As hearing loss affects just under 50 million Americans, countless people could benefit from hearing treatment. Determining which kind of treatment is best is an important part. Some people opt for in-the-ear hearing aids, behind-the-ear hearing aids, cochlear implants, or other listening devices.
However, for many with hearing loss that has yet to explore treatments, the difference between a hearing aid and a cochlear implant is only the name.
Thus, spreading education on the pros and cons of each type of treatment is important. Only with knowledge about each treatment can someone determine the best course of treatment for their unique case.
Hearing Aid Vs. Cochlear Implant
Hearing aids and cochlear implants are similar in the fact that they treat hearing loss, but that’s about the extent of the similarities. Hearing aids use a microphone, various digital amplification chips, and technology to process sounds.
These sounds are then played into the hearing aid user’s ears at an amplified level that they can hear. Thus, hearing aids assist in the natural healing process of an individual through amplification.
Hearing aids are much more common than cochlear implants, and they can be fit and used for a much wider patient base. They are used primarily for patients with mild to severe hearing loss.
On the other hand, cochlear implants act to provide a representation of the sounds in the user’s environment. When someone asks, does a cochlear implant restore hearing, the simple answer is no. Cochlear implants do nothing to restore lost hearing.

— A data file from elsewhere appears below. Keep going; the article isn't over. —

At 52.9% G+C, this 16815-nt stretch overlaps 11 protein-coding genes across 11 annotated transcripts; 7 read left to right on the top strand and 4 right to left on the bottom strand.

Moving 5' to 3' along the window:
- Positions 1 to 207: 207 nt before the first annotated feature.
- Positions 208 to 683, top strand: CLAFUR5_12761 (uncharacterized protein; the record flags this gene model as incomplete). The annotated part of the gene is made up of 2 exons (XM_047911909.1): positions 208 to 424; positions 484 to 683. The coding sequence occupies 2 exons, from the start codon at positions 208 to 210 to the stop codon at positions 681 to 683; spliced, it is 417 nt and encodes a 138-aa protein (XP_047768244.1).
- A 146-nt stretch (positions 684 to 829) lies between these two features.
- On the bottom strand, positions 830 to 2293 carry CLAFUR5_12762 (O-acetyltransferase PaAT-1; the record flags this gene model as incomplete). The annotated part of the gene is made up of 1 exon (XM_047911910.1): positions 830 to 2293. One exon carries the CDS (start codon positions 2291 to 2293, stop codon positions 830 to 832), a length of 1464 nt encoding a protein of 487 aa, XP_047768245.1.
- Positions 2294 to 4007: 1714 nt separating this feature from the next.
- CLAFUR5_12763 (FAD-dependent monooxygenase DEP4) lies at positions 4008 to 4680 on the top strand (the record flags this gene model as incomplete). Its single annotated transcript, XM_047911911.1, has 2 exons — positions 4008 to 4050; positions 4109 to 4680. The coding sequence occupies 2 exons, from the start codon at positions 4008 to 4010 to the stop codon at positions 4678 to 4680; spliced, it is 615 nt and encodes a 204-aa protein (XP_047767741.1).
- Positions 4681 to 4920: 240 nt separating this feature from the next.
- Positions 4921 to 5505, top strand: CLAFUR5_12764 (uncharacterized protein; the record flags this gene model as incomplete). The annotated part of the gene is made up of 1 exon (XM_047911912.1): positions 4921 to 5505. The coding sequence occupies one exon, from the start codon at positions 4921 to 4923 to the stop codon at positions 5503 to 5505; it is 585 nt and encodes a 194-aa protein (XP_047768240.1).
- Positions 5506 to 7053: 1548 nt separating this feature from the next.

They do not amplify and play sounds the same way that a hearing aid works. Rather, cochlear implants use electrodes that send electrical impulses to the wearer’s auditory nerves.
Essentially, cochlear implants act to bypass the natural healing process of a human ear. They are much less common, and they’re typically used when standard hearing aids cannot effectively treat a patient’s hearing.
Furthermore, hearing aids require no surgery to wear. There are many types of hearing aids, but generally, they are worn with a piece around the ear that feeds a tube into a dome that rests inside the ear.
Alternatively, some hearing aids are worn directly inside one’s ear canal (CIC). Regardless of the various types, all hearing aids feed sound directly into the user’s inner ear canal.
Some hearing aids offer different customizable options such as different sound processing based on one’s environment. Hearing aids also typically come with volume control, so the user has greater power over how loud the hearing aids amplify sounds.
Cochlear implants do require surgery for usage. These implants are small electronic devices that are composed of two parts. One of the parts sits behind the user’s ear and has a microphone, speech processor, transmitter, and a receiver/stimulator.
The other part of the device is the actual implant which requires a surgical procedure to bypass damaged parts of the patient’s ear.
Using a Cochlear Implant